The Book of Psalms

Wednesday: Pray for the Peace of Jerusalem


Theme: Dispensing of Justice
In this week’s lessons we learn what the earthly Jerusalem means in Scripture, and of our own need to pray for the unity of the church.
Scripture: Psalm 122:1-9
Yesterday, we examined the first thing that impressed the psalmist as he stood joyfully inside the city’s gates and walls, which was its compact unity. Today, we look at the second item, which was its importance as a center for dispensing justice. 
2. Its justice (v. 5). The reference to God’s “statute” or law in verse 4 also leads the writer to think of how Jerusalem was the center for dispensing legal justice to the people: “There the thrones for judgment stand, the thrones of the house of David” (v. 5). 
Thrones may be a reference to the king’s courts, located in the palace of the monarch or in other government buildings. But they may be something more, something the pilgrim actually saw as he passed through the gates of the capital city. We remember that when Absalom was trying to win the allegiance of the people, to turn them from obeying and serving his father David, the way he did this was by standing in the gates of the city to offer judgment to those who came to it with their legal suits. Judgment was often rendered at a city’s gates (see Ruth 4:1-12; Job 29:7), and “thrones for judgment” may be something pilgrims actually noticed when they entered the city. 
Derek Kidner says that dispensing justice is “a ruler’s first duty and best gift” (referring to Psalm 72:1-4, Isaiah 2:4 and 42:3),1 and that is right. Dispensing justice is one of the two God-given functions of right government. The other is defending its citizens against violence either from within or from without (see Rom. 13:1-7). When the kings of Israel took this responsibility seriously and gave just judgments the city and nation were blessed by God and prospered. When they neglected this duty the nation was troubled, and the result was often civil war, as in the days of David and his rebellious son, Absalom. 
It may be a sober realization of how difficult it is to provide genuine justice in this world that leads the psalmist to compose the prayer and write the vow of the psalm’s last stanza. There can be no true or lasting peace without justice. Justice is hard to achieve. Therefore, “Pray for the peace of Jerusalem,” he intones. Then, lest we should suppose that he is urging on others what he is unwilling or too lax to do himself, he leads the prayers:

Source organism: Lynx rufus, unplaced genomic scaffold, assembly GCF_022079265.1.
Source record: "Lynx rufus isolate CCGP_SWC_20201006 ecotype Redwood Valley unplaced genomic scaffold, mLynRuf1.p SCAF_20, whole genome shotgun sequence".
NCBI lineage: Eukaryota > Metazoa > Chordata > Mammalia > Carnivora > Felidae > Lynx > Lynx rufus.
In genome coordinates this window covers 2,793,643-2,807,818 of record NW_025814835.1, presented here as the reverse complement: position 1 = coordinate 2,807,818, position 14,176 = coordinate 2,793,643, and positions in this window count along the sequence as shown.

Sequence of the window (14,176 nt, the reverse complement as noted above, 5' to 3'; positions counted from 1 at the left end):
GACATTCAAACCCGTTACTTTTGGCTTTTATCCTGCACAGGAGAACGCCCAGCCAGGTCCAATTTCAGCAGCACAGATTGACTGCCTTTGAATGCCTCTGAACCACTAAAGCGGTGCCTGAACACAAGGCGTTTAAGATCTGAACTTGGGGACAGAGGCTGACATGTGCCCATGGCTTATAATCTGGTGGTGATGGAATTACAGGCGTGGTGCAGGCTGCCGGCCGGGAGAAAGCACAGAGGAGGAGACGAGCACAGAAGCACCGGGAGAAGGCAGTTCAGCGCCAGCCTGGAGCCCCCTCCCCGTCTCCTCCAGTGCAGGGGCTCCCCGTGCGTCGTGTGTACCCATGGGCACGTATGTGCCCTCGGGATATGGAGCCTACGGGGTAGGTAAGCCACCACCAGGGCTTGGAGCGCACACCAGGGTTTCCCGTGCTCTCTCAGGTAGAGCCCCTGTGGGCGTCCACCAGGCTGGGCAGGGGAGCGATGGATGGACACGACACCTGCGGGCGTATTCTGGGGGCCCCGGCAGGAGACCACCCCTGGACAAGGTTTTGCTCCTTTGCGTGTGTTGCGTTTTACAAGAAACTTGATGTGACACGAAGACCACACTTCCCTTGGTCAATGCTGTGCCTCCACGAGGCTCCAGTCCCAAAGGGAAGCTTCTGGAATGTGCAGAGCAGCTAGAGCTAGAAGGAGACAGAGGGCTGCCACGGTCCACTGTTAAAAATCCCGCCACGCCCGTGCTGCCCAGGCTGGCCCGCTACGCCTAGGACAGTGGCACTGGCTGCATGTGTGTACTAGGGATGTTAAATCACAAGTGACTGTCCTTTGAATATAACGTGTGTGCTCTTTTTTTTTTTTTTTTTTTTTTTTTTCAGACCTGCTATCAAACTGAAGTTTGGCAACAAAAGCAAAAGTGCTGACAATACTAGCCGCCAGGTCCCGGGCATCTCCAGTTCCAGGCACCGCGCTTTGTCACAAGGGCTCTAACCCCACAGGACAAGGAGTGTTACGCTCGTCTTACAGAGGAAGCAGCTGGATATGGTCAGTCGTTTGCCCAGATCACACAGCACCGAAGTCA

“May those who love you be secure. May there be peace within your walls and security within your citadels.” For the sake of my brothers and friends, I will say, “Peace be within you” (vv. 6-8). 
This is not a one-time prayer only or only words with no intention of trying to match such words by deeds. The psalmist wants to work for the peace and prosperity of Jerusalem, too. Hence, he ends his composition with a vow: “For the sake of the house of the LORD our God, I will seek your prosperity” (v. 9). It is a firm resolve the poet wants to take away from Jerusalem when he leaves it to return to his own hometown. 
“Pray for the peace of Jerusalem!” And well we might. For no city has ever been the center of such fierce military battles, destruction and loss of life as Jerusalem has. Its very name incorporates the rich Hebrew word for “peace” (shalom). Jerusalem means “habitation of peace.” But no habitation has ever been less peaceful. It has been attacked and destroyed many times, as I was reminded when I stood at the eastern wall and laid my hands on the stones that had been restored by Nehemiah. It is in turmoil today. 
1Derek Kidner, Psalms 73-150: A Commentary on Books III-V of the Psalms (Leicester, England, and Downers Grove, IL: InterVarsity, 1975), p. 434. 
Study Questions: 

Why is there a reference to God’s statute? 
What were the consequences to Jerusalem when justice was not properly dispensed under David? Do you see parallels in modern world history? 
Explain the relationship between justice and peace. 
For what does the psalmist pray? 
What is the psalmist’s vow? 

Prayer: Begin to regularly ask God for peace in our troubled times.

Study Questions
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